Cannabis and Migraines

In America, more than thirty-seven million people suffer with migraines. Almost three million of those are considered chronic cases. Sufferers often become debilitated with the pain to where they can do nothing. Beyond a headache that is severe, those with extreme cases will also often face nausea and vomiting.

There are several pharmacy grade medications that are used to either prevent or treat migraines, but there are a lot of side effects that come from those medications including addiction, dry mouth, constipation, weight gain, muscle weakness, dizziness, and drowsiness, plus many others. These medications will often not bring relief to those who suffer anyways.

Many people who suffer with migraines will look to alternate, natural ways to help them with their pain, ones that don’t have any health risks. Cannabis has been found by many to fit this bill. The University of Colorado, earlier this year, did a study with the Skaggs School of Pharmacy and Pharmaceutical Sciences on one hundred and twenty-one people who suffer from migraines. The tests were to show how inhaled and ingested cannabis would affect them. Their study proved the healing properties of cannabis as we have known them to have all along. Around forty percent of those participating reported that they felt good about how their migraines were when using cannabis. The number of migraines they had monthly went down more than sixty percent. Almost eighty-five percent of the patients, while using cannabis, reported they suffered a lower number of migraines during the month. Researchers found that there was a substantial amount of improvement in the subjects with both how they felt and how they functioned.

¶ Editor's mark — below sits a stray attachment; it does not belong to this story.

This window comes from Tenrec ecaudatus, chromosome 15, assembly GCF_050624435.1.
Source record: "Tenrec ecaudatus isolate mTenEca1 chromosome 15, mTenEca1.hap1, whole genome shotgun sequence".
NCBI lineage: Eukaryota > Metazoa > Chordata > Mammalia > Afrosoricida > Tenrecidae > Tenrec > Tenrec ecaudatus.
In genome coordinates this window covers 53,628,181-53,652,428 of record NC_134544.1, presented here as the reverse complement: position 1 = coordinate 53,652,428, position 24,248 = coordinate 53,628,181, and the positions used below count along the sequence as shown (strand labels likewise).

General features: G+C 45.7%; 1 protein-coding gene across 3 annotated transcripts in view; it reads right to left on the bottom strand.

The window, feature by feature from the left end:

This is one of the big reasons we fight for cannabis. There are too many people suffering from illnesses that could be cured or made easier. They should be able to go to their medicine cabinets and pull out cannabis rather than having to go to the pharmacy and purchase medicines that come with a lot of side effects. Let us all stand together in this fight.

The President Elect and Marijuana

Now that we have a new President Elect with Donald Trump, we need to start looking more closely at his stance on marijuana and its legalization. It can be hard to really pin down whether he supports it or not. There are not only many statements he has made that are contradicting, but the context that those statements were made in must also be considered.

In this past election, we saw just how much of a bipartisan issue legalizing marijuana is. Eight out of nine states passed policies that allow some form of marijuana use in November, and now Congress has begun allowing veterans to access medical marijuana. Considering these things, it is not very likely that Trump would be able to dismantle the state laws that have already passed.

Recently, the Marijuana Policy Project, or MPP, did some research on whether Donald Trump supported legalizing marijuana. Below are some of the things they found.

The first question they tried to answer concerned his stance on marijuana. In Nevada about a year ago, it seemed that Trump softened his ideas on marijuana. At that point, he said it should be a state issue rather than a federal one. Nevada was one of the states that had the legalization of marijuana on the ballot in this past election and they passed the use of recreational marijuana for people over the age of 21.